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3 Ways to Use Truck-to-Load Ratios

If you’re in the trucking industry, you’ve probably heard of the load-to-truck ratio, also known as the truck-to-load ratio. This is an important metric that can help you determine the profitability of different routes and negotiate the highest rates. But exactly what does load-to-truck ratio mean, how can you calculate it, and what are the best ways to use it?

Trailers in a lot

What are load-to-truck ratios?

The load-to-truck ratio is a simple math equation. To calculate it, divide the number of loads posted on a load board by the number of truck posts. When there are lots of loads, but not many trucks, the load-to-truck ratio goes up. When there are fewer loads, but a lot of trucks, the load-to-truck ratio goes down.

In general, rates go up as the load-to-truck ratio rises. However, there are other factors that can also affect rates. Some runs are more desirable than others, which can vary by time of year. If you’re willing to travel less popular routes, shippers might pay you more for the less desirable run. That’s why it’s always important to check the load-to-truck ratio by state, and even by city pairings. In addition, the load-to-truck ratio could be high in one direction, such as going into a specific city, but much lower coming back out. In that case, you’ll want to negotiate inbound rates that are high enough to compensate.

Partial map of the United States of America

What does a high load-to-truck ratio mean?

A high load-to-truck ratio means that there are a lot of loads that need to be picked up. The higher the load-to-truck ratio, the more leverage truckers typically have. Brokers may actually compete against each other to find trucks, and drivers may be able to negotiate better rates. In general, flatbeds will see the highest load-to-truck ratios, then reefers, and then dry vans. This is due to the relative number of each type of truck on the road. Fewer trucks of a particular type mean higher load-to-truck ratios, since there are less trucks to haul the loads.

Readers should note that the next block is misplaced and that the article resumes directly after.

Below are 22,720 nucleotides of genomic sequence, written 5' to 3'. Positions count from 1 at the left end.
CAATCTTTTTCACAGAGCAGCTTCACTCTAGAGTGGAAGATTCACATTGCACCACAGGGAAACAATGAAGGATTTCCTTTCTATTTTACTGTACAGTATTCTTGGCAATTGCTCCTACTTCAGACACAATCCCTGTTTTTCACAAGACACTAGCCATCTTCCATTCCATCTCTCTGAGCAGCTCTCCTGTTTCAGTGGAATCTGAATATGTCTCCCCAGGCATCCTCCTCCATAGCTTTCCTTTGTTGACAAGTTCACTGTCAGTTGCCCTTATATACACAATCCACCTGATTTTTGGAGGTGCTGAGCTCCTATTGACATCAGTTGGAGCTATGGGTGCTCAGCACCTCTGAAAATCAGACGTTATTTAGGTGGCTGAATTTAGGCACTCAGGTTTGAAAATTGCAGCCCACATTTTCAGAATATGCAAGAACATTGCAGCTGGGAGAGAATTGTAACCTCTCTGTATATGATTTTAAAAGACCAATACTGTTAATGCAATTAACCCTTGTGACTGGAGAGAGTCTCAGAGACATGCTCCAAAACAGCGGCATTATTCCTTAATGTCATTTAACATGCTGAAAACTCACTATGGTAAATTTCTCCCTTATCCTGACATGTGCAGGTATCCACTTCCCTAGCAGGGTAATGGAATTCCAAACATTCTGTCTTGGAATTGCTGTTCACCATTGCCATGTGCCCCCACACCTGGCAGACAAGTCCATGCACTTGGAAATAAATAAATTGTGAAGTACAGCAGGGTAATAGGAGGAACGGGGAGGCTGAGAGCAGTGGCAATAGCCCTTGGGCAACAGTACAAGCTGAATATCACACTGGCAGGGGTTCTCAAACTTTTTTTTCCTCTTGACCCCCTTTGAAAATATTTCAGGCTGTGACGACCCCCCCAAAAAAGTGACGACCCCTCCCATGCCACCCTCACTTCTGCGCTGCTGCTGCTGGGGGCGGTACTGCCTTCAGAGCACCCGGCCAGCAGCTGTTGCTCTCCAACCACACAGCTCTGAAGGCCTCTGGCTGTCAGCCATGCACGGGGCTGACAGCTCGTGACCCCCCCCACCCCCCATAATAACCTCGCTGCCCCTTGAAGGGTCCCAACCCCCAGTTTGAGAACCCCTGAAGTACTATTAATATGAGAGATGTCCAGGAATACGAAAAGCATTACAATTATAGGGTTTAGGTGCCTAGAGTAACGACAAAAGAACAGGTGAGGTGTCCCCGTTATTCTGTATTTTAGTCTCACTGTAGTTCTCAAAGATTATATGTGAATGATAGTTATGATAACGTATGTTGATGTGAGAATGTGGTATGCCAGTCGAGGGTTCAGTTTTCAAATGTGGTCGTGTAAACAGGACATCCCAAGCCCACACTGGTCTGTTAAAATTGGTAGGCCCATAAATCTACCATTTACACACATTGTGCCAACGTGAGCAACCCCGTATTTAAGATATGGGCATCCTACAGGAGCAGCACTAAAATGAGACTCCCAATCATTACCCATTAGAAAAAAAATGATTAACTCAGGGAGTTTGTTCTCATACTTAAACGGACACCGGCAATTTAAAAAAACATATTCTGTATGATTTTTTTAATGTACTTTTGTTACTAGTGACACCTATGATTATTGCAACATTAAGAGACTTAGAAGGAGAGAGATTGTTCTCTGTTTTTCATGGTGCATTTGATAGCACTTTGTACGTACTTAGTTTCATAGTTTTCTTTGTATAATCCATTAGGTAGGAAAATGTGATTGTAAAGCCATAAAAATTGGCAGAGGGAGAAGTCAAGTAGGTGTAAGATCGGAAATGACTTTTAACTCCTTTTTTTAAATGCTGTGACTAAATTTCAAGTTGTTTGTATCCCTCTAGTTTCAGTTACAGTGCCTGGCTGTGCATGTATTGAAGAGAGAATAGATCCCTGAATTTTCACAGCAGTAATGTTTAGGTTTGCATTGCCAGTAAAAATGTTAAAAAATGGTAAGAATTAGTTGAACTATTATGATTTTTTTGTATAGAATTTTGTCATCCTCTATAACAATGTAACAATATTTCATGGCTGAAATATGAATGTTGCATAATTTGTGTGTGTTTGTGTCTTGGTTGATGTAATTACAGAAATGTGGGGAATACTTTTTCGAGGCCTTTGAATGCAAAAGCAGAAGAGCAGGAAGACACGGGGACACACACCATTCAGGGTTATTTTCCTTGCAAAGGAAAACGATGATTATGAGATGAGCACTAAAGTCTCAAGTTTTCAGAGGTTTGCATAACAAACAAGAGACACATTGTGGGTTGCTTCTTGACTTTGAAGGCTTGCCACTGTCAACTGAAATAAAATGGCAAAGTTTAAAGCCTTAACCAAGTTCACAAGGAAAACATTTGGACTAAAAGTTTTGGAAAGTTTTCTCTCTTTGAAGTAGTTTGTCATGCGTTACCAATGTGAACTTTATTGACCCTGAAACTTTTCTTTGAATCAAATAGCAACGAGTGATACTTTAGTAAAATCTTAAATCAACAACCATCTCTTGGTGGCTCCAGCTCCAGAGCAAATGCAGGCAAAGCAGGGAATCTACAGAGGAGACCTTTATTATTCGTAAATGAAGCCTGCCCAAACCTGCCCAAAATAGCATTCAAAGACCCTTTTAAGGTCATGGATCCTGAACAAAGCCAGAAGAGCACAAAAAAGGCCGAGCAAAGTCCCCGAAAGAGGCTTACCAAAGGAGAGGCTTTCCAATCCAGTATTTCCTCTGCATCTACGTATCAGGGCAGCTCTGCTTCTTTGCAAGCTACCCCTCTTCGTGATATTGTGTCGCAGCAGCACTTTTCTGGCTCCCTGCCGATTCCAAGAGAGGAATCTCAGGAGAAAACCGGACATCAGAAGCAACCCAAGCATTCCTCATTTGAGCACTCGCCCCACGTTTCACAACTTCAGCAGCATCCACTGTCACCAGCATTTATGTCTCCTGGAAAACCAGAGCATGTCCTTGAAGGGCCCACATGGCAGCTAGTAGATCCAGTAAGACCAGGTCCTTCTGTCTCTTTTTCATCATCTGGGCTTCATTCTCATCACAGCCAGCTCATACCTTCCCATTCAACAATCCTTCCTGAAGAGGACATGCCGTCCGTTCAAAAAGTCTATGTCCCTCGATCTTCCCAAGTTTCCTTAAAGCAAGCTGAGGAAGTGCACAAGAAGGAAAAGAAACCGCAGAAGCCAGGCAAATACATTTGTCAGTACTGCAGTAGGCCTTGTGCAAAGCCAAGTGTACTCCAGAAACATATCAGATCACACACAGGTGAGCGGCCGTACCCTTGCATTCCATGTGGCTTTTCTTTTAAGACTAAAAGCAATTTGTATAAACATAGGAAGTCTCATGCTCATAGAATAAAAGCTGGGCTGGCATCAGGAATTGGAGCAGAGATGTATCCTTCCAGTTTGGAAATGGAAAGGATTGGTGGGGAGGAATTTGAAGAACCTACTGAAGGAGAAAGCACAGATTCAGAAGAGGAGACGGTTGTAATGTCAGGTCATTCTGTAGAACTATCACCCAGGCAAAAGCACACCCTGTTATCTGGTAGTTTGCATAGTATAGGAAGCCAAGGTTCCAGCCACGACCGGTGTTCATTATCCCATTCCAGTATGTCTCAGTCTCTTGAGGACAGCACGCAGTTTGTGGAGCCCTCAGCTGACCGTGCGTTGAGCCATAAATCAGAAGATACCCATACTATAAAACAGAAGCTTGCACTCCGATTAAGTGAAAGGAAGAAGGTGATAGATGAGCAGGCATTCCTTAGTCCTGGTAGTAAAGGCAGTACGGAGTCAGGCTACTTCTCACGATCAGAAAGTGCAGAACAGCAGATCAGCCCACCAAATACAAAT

When considering load-to-truck ratios, it’s important to look at trends as well as real-time data. This will help you plan your next few routes efficiently rather than risking one high-paying load followed by several lower-paying trips.

Line graph and numbers.

Why should you check load-to-truck ratios?

Load-to-truck ratios can be extremely valuable in helping you consistently find and negotiate the highest rates. There are three main reasons to check load-to-truck ratios:

  1. Predict future rate changes. Watching trends in load-to-truck ratios helps you predict upcoming changes to freight rates. This can be highly useful when trying to plan your routes. For example, you might see that the load-to-truck ratio is high in your outbound direction, but dropping for the return trip. This might make the roundtrip less profitable than it first seems.
  2. Inform negotiation strength. When the load-to-truck ratio is very high, you’re in a strong position to negotiate your rates because brokers and shippers need to get freight moving. But a lower load-to-truck ratio gives you less room to negotiate, because there are so many truckers available on that route.
  3. Plan more profitable routes. Tracking load-to-truck ratios lets you maximize the profitability of your routes. You might decide to do several back-to-back trips along routes with high load-to-truck rates. Or you might triangulate your route, driving between three cities instead of two to maximize value.

FAQs

Load-to-truck ratios can vary dramatically by state and even by key market area (the area surrounding a big city). If you’re open to a variety of routes, you can use load-to-truck ratios to decide where to go.

It depends. Load-to-truck ratios change frequently based on seasonality, market pressure, and other factors. It’s always best to check load-to-truck ratios when planning your upcoming trips. A previously high-value route might have collapsed, or a formerly low-value route might now be worth a lot.

High load-to-truck ratios are a strong indicator of better rates, but not a guarantee. The desirability of particular routes also plays a role. If there are fewer truckers in the area, but they all want to go in one direction, those willing to take a different route will likely get better rates. The type of equipment you have also matters, since there are more dry vans on the road than reefers or flatbeds. In general, though, tracking load-to-truck ratios is one of the best ways to predict where and when you will find higher rates.

Check truck-to-load ratios and negotiate better rates

Finding and tracking truck-to-load ratios is an important step in boosting your profitability. The Truckstop.com Load Board makes it easy for carriers to find loads, compare rates, and view the truck-to-load ratios for different origins and destinations. Get started today.

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